Arizona State University is considering a plan that would end state support for its law school, but allow the law school to be free of much state regulation, including that related to tuition rates, The Arizona Republic reported. The move follows a similar plan being considered for the business school of the University of California at Los Angeles.
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Some Chinese students are organizing a class action against the Educational Testing Service following its decision to cancel scores on the Graduate Record Examination given in China last month, People's Daily reported. Last week, ETS officials said that they were offering test-takers the option of retaking the test or getting a refund, but the People's Daily article says that many test-takers don't think that enough. ETS said it was forced to take this action because major portions of the test had already been given in previous administrations of the GRE. "Most candidates believe it is not fair for them to have to accept the consequences caused by the mistakes of ETS," the article says. "Some believe that since there were not many candidates who systematically reviewed the original questions, the number of re-examination questions should be reduced or the score of candidates should be counted by combining the scores of the re-examination and the previous examination." A spokesman for ETS told Inside Higher Ed that "students are understandably upset but we are really doing everything in our power to minimize the impact by offering students options, contacting them with information via e-mail and text messaging, establishing a toll-free number notifying universities, providing reimbursements for travel expenses from the 10/23 administration and so forth. We'll see what happens in the future."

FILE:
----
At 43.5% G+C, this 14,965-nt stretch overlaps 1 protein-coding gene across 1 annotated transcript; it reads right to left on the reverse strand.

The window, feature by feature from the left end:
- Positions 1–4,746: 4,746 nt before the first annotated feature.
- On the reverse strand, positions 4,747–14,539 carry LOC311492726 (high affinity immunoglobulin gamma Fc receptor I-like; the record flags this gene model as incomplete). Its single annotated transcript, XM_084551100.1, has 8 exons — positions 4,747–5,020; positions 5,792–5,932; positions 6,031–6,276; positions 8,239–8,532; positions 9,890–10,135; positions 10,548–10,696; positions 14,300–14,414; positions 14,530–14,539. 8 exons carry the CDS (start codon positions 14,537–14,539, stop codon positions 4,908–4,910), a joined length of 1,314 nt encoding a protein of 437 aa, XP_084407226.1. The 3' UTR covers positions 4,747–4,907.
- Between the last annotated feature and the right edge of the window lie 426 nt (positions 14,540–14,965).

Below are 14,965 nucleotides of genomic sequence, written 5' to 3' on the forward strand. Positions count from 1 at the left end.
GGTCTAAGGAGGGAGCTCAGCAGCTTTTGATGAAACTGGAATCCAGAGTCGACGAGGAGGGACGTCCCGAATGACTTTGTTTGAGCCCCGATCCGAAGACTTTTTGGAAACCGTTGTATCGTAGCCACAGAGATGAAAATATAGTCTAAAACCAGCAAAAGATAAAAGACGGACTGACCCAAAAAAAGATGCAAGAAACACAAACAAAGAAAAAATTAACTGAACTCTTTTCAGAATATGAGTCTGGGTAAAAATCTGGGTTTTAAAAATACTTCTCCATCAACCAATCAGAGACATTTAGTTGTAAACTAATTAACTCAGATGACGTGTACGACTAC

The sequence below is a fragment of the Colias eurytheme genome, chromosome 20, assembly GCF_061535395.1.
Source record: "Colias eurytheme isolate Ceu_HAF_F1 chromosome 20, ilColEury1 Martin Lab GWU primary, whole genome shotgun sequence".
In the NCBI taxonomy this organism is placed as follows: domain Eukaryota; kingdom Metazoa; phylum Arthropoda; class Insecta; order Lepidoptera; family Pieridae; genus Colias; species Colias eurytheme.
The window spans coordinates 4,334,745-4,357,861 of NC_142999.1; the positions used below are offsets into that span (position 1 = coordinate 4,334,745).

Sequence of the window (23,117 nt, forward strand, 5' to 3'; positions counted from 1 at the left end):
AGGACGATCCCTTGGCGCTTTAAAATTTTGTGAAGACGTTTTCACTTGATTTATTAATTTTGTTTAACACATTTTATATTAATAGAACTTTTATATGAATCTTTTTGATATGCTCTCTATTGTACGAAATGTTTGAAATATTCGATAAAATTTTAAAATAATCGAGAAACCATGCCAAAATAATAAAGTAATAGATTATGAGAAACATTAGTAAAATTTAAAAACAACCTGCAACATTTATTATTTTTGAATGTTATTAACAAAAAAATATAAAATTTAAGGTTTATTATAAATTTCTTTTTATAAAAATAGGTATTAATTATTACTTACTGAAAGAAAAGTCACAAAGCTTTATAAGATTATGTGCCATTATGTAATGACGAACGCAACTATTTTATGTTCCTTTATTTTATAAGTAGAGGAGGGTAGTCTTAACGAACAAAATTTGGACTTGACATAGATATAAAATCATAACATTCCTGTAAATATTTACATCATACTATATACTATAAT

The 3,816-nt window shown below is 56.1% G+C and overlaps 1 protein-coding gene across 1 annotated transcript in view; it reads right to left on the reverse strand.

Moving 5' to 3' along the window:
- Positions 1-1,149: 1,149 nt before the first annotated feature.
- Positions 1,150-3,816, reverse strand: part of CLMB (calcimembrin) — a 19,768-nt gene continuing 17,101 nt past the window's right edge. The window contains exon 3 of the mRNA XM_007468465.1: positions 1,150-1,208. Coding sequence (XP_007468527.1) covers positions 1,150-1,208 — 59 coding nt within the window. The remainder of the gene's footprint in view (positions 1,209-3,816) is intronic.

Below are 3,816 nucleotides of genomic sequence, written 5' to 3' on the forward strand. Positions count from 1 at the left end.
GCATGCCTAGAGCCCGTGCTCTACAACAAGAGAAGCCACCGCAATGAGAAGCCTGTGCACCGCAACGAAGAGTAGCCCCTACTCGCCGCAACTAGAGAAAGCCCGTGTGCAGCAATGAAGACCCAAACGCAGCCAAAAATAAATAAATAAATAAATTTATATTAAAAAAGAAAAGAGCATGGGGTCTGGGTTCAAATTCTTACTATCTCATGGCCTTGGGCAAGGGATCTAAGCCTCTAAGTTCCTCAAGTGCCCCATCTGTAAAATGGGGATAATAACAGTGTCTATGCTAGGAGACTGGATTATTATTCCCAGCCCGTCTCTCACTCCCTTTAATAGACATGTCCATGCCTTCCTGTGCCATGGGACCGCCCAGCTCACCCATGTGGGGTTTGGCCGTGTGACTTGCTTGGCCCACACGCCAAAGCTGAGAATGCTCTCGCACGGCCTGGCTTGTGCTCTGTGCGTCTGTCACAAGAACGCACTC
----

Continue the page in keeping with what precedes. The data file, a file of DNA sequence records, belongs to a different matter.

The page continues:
The University of Texas at Austin has been boasting of late of its raids on the University of California's furlough-weary faculty. But The Contra Costa Times reports on how the University of California at Berkeley won back a couple that it lost to Austin just a year ago. Jennifer Johnson-Hanks and William Hanks, a sociologist and an anthropologist, respectively, cited family ties to the Bay Area and the effort by a Berkeley dean who lured them back.
The Medical College of Georgia and a foundation created to support it have ended their rift, The Augusta Chronicle reported. The college cut ties to the foundation two years ago, but has now worked out an arrangement in which the foundation will focus on alumni fund-raising and a new fund-raising arm created by the college will focus on the institution's needs.
Many of Latin America's universities are experiencing renewed investment and are reaching out for more ties to academe in the rest of the world, Times Higher Education reported. Not only are governments putting more money into higher education -- most notably Brazil, in scientific fields -- but Latin American academic leaders are placing more of a priority on partnerships with universities elsewhere, Times Higher said.